Plaintiff sought the advice of another attorney, Patrick Riddle, concerning plaintiff's legal remedies against the buyers.   Riddle explained that the security for the balance of the promissory note was defective and inadequate.   Riddle determined there was less than $20,000 available equity in the Kermit Court residence.   At the time plaintiff first consulted Riddle, plaintiff had executed a declaration of default on the Kermit Court trust deed, had commenced foreclosure proceedings and had received a trustee's sale guarantee showing two prior encumbrances.

On June 22, 1984, plaintiff attempted to enforce his security interest in Vogue Cleaners by conducting a public lien sale.   No one attended the sale except plaintiff and Riddle and plaintiff made a credit bid of $50,000 for the property.   Plaintiff subsequently sold Vogue Cleaners for $7,000.   Plaintiff concedes that as of June 1984, he was aware of the inadequacy of the collateral securing the promissory note.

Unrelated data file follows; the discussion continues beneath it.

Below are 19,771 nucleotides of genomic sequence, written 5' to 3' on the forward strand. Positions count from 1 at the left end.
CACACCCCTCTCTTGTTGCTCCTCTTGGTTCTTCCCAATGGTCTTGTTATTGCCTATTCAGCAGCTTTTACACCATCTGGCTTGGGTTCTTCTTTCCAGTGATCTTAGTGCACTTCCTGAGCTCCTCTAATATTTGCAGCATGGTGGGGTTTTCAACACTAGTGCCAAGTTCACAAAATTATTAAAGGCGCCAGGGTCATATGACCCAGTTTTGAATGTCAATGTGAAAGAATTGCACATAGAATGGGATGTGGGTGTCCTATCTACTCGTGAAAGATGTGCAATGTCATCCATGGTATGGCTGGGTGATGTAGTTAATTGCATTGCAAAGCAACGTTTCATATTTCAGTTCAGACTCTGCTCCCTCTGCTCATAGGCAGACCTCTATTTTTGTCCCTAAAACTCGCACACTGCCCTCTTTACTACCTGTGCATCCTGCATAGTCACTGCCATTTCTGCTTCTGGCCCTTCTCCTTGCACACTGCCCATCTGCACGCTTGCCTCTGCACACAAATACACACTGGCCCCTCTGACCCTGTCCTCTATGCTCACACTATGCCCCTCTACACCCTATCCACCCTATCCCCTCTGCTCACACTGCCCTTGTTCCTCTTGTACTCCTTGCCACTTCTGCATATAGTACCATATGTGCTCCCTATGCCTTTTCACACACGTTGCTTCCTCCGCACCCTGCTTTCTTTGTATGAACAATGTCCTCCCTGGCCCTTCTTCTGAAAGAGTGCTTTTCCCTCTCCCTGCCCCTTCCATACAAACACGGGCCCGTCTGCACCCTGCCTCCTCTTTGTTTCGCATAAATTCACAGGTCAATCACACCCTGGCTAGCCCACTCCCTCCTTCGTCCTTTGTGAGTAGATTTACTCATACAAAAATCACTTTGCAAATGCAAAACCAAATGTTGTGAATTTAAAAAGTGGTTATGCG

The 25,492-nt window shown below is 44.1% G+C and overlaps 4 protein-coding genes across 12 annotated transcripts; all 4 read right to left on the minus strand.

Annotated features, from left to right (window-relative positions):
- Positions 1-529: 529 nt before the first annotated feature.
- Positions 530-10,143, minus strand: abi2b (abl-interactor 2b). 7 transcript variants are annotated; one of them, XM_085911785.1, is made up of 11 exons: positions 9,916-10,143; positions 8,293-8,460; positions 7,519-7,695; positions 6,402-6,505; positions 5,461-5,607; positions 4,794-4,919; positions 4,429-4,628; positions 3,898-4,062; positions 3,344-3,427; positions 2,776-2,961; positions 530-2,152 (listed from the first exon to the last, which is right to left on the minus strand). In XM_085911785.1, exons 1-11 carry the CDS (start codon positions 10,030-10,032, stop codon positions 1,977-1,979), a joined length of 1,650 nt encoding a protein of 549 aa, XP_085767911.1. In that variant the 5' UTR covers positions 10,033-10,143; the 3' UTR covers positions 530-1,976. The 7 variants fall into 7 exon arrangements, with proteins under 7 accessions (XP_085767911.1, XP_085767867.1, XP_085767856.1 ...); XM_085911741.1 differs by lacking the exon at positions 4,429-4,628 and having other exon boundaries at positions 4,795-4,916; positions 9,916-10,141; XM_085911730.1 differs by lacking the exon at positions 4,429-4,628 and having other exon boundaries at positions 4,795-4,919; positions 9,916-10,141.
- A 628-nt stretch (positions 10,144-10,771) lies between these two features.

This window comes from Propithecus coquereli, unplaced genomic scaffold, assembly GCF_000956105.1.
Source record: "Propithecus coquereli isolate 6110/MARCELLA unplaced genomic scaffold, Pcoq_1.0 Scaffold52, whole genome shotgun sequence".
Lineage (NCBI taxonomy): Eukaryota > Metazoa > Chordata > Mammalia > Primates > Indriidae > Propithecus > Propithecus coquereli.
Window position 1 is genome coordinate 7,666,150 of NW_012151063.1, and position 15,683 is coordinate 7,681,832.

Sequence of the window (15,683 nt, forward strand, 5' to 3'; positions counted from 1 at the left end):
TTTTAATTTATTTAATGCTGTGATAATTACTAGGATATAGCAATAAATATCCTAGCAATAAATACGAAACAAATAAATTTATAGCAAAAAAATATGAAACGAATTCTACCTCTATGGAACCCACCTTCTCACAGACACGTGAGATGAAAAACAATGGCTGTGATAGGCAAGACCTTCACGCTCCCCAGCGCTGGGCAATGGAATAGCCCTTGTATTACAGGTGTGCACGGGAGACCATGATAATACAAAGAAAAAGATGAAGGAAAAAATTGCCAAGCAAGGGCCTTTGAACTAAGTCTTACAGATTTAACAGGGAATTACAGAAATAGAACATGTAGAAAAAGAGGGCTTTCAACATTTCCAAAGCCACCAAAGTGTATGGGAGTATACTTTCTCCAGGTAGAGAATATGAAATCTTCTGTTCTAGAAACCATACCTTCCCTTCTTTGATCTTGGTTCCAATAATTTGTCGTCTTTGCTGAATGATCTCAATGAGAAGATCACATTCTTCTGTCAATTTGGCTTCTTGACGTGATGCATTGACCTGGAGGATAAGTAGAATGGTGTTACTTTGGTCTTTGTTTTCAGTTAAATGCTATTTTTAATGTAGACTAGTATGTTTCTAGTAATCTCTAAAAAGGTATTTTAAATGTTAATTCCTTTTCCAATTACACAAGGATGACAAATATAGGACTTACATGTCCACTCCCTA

On October 31, 1985, plaintiff filed a complaint against Pennington asserting causes of action for conversion, breach of contract and judicial foreclosure.   Plaintiff sought $64,397.18, the balance due on the note after the application of plaintiff's credit bid, plus interest attorney's fees and costs as provided for in the promissory note.   Plaintiff did not pursue his remedies against Piegnet as Piegnet was bankrupt.

On December 5, 1985, plaintiff filed a complaint against defendants for attorney malpractice.   According to plaintiff, but for the defendants' negligent failure to warn him that additional security was necessary and the defendants' negligent failure to file appropriate financing statements, plaintiff would have been able to collect the whole purchase price agreed upon in the contract of sale.

 In ruling on defendants' motion for summary judgment, the trial court concluded that plaintiff discovered defendants' conduct was negligent prior to December 1984 and that by June 22, 1984, plaintiff had suffered actual, appreciable and irreversible harm.   Because this occurred more than one year prior to the filing of his complaint, plaintiff's action was barred by the statute of limitations.  (Code Civ.Proc., § 340.6.) 2